They are then labeled in the database by the world’s top experts. Then they take an x-ray of your lungs or my lungs. And the algorithm compares the x-ray of your lungs with the million very rapidly, and it produces an output, which says John Anderson has got. That disease now at the moment, that kind of thing, which is being ruled out not only in radiology, but all over the place will generally give you a better result than your local hospital will.

And that’s hugely important and hugely valuable. But the point is the machine is not intelligent. It’s only doing what it’s programmed to do. The database is not intelligence. The intelligence is the intelligence of the people that design the computer, know about x-rays and know about medicine. But the output is what you would expect from an intelligent doctor.

So it’s in that sense, artificial, it’s a system narrow in the sense it only deals with one thing and all kinds, endless kinds of of systems are being ruled out around the world. And some of them, as you mentioned, are extremely beneficial. Narrow AI has been used in the development of vaccines, and the spinoff from that technology is enormous in drug development.

And on and on it goes. And I could give you dozens of examples and, uh, there in my book. So that’s, that’s where we start now. We are familiar with it, and it’s worth giving a second example of it because most of us, Voluntarily are wearing, first of all, a tracker. It’s called a smartphone. Yes, it knows where we are.

It could be even recording what we’re saying, but what it does do, of which we’re all aware is if we, for example, buy a book on Amazon will. Very soon get little pop-ups that say, people that bought that book are usually interested in this book. And what’s happening there is the AI system is creating a database of your preferences, your interests, your likes, your purchases.

And is using that to compare with its vast database of available things for sale so that it predicts what you might like. So this is of huge commercial value and. It leads to something else, which most of us don’t know about, and we can come to that later, but I’ll mention it now, which is called Surveillance Capitalism, and there’s a book by an erta professor at m I t called Susanna, and it’s regarded as a very serious book because the point she’s making is.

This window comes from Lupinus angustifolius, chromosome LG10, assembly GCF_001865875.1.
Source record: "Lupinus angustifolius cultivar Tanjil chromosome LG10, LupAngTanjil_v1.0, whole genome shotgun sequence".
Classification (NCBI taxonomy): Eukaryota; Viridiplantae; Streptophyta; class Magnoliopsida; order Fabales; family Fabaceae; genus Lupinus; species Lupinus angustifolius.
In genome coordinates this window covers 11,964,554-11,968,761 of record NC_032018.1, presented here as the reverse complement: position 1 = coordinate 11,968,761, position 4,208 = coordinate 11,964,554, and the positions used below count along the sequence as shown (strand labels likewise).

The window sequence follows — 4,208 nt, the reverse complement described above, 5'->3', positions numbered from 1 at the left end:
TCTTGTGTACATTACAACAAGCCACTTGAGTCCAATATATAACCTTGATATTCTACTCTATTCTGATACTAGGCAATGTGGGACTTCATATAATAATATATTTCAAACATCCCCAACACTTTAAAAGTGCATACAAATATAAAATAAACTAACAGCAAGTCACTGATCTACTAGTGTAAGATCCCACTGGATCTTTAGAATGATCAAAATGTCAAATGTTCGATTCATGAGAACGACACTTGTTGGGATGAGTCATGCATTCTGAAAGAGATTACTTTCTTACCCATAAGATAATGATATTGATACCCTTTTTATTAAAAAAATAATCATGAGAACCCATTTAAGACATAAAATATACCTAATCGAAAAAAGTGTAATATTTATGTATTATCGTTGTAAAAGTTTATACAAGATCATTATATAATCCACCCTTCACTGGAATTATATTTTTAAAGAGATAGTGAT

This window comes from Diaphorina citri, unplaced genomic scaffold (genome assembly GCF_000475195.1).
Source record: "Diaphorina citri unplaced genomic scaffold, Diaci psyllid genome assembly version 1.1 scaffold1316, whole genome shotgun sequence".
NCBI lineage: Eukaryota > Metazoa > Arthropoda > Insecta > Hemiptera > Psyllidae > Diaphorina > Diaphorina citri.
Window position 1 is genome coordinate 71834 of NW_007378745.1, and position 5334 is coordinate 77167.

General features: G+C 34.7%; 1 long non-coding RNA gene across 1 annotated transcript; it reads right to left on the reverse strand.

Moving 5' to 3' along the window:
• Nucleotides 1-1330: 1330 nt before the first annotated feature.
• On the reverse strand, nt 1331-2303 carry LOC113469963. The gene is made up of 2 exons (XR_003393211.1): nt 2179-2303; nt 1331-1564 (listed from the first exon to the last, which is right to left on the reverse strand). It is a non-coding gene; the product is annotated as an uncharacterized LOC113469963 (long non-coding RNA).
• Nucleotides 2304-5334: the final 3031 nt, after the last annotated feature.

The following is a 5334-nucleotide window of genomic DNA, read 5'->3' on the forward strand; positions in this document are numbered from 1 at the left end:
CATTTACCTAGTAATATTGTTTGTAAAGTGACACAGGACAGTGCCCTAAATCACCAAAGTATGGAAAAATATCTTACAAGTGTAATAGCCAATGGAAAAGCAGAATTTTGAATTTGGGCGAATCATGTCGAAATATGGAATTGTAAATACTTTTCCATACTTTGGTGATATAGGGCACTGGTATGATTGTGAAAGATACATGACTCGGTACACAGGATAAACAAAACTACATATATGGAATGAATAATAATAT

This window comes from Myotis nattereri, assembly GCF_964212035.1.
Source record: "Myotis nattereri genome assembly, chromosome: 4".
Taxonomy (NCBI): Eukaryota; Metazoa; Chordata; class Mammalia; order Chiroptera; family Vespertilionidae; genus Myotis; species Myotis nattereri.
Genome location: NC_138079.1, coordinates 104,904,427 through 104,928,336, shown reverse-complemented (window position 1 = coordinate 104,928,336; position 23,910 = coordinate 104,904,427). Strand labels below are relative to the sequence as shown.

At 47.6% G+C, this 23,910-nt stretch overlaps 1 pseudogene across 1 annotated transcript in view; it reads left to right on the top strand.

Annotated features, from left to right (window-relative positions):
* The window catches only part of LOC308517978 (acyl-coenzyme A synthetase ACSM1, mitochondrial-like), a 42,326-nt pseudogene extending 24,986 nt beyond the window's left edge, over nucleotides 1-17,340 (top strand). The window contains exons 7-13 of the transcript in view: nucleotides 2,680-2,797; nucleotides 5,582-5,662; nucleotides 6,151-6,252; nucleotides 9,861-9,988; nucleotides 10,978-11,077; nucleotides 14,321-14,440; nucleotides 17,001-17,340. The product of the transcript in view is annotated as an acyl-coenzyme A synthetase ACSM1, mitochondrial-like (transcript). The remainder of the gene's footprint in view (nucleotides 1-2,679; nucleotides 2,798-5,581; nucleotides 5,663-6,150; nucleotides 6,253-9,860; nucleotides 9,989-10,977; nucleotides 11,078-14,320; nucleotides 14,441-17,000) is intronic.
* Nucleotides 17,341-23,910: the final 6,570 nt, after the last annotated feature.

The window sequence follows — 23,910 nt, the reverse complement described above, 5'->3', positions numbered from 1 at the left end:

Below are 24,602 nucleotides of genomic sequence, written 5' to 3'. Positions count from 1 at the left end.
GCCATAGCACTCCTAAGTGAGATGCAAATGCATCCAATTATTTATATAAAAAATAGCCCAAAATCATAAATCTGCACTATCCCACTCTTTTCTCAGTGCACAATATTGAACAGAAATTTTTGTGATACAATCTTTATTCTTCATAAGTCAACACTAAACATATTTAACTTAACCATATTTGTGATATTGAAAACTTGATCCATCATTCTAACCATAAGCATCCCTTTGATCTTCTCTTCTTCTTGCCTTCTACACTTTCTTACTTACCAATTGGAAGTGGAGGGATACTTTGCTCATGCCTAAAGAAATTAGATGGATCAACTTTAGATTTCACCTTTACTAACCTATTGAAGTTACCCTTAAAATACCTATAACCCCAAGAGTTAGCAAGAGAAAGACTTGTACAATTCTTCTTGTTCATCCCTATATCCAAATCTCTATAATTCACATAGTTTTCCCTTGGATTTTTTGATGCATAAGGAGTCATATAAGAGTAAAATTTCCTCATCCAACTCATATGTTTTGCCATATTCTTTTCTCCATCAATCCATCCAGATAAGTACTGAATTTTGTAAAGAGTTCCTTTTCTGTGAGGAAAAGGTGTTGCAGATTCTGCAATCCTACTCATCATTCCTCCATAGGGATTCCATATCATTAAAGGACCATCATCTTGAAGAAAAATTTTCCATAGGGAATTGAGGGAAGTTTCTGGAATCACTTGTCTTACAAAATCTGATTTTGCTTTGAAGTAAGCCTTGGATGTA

Global corporations are using your data and without your permission, are selling it off to third parties and making a lot of money out of it, and that raises deep privacy issues. So now you’re straight into the ethics. So that’s narrow ai. [00:20:00]

John Anderson: Okay, so let’s stay on narrow AI and extend our road a little bit further down towards broader use.

You’ve just talked about us being unaware of in a way of how we’re being surveilled. Yes. And it was right here in Oxford. I think it may have been you who made the point. I can’t remember, uh, in a talk that I heard where the point was made that. What’s happening in China Using artificial intelligence to surveil people is astonishing, but in many ways, all that information’s being collected in the West as well.

It’s just as not collated in the same way that

John Lennox: that’s correct. And, uh, this is perhaps one of the scariest aspects of it. What we’re talking about here is facial recognition by closed circuit television. Well, it starts with facial recognition, but we’ve now got to the stage where in China in particular, they can recognize you from the back, by your gate, by all kinds of things.

And what has happened is, and you can see the positive benefit, police want to arrest criminals. Or thugs or rowdies, even in a football crowd. And so using facial recognition technology, they can pick a person out and arrest him or her well, okay, but what can be used for good purposes in that sense, in keeping law and order can also become.

Particularly in an autocratic state, a common instrument of control, and here’s the huge dilemma which people try to solve. How much of your privacy. Are you prepared to sacrifice for security? There’s a tension between those two things. Now in China, you mentioned, and you’re probably thinking about S Xingjiang, where you’ve got a minority, a Muslim minority of Uyghur people, the surveillance level on them is, is unbelievable.